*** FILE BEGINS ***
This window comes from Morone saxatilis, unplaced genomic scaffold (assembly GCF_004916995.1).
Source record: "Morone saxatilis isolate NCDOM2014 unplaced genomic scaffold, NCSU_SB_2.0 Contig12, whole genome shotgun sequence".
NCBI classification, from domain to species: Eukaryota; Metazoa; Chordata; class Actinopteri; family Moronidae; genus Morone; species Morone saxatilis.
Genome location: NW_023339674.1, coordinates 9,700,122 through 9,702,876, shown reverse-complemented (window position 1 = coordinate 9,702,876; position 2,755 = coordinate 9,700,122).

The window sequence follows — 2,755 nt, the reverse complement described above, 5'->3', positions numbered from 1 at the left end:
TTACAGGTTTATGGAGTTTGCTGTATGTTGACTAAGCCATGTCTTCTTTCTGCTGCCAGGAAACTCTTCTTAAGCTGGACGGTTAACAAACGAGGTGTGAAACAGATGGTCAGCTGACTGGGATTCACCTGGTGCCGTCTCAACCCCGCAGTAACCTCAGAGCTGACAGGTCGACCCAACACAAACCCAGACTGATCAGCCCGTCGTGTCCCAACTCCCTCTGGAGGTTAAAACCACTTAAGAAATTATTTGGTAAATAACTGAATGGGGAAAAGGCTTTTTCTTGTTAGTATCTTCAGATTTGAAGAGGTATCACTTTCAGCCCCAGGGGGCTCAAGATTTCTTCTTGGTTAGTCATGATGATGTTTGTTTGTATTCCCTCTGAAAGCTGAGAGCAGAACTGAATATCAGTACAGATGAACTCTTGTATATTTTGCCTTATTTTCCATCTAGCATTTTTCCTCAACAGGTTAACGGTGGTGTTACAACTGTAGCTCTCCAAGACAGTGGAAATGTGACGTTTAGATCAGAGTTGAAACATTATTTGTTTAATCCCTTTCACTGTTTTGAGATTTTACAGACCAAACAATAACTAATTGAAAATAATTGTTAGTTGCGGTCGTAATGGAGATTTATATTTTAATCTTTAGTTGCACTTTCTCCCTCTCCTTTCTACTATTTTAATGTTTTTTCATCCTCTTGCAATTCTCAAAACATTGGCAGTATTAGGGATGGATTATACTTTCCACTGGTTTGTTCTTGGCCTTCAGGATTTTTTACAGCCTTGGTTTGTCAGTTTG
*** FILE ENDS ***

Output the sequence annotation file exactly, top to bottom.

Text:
This window comes from Morone saxatilis, unplaced genomic scaffold (assembly GCF_004916995.1).
Source record: "Morone saxatilis isolate NCDOM2014 unplaced genomic scaffold, NCSU_SB_2.0 Contig12, whole genome shotgun sequence".
NCBI classification, from domain to species: Eukaryota; Metazoa; Chordata; class Actinopteri; family Moronidae; genus Morone; species Morone saxatilis.
Genome location: NW_023339674.1, coordinates 9,700,122 through 9,702,876, shown reverse-complemented (window position 1 = coordinate 9,702,876; position 2,755 = coordinate 9,700,122).

The window sequence follows — 2,755 nt, the reverse complement described above, 5'->3', positions numbered from 1 at the left end:
TTACAGGTTTATGGAGTTTGCTGTATGTTGACTAAGCCATGTCTTCTTTCTGCTGCCAGGAAACTCTTCTTAAGCTGGACGGTTAACAAACGAGGTGTGAAACAGATGGTCAGCTGACTGGGATTCACCTGGTGCCGTCTCAACCCCGCAGTAACCTCAGAGCTGACAGGTCGACCCAACACAAACCCAGACTGATCAGCCCGTCGTGTCCCAACTCCCTCTGGAGGTTAAAACCACTTAAGAAATTATTTGGTAAATAACTGAATGGGGAAAAGGCTTTTTCTTGTTAGTATCTTCAGATTTGAAGAGGTATCACTTTCAGCCCCAGGGGGCTCAAGATTTCTTCTTGGTTAGTCATGATGATGTTTGTTTGTATTCCCTCTGAAAGCTGAGAGCAGAACTGAATATCAGTACAGATGAACTCTTGTATATTTTGCCTTATTTTCCATCTAGCATTTTTCCTCAACAGGTTAACGGTGGTGTTACAACTGTAGCTCTCCAAGACAGTGGAAATGTGACGTTTAGATCAGAGTTGAAACATTATTTGTTTAATCCCTTTCACTGTTTTGAGATTTTACAGACCAAACAATAACTAATTGAAAATAATTGTTAGTTGCGGTCGTAATGGAGATTTATATTTTAATCTTTAGTTGCACTTTCTCCCTCTCCTTTCTACTATTTTAATGTTTTTTCATCCTCTTGCAATTCTCAAAACATTGGCAGTATTAGGGATGGATTATACTTTCCACTGGTTTGTTCTTGGCCTTCAGGATTTTTTACAGCCTTGGTTTGTCAGTTTG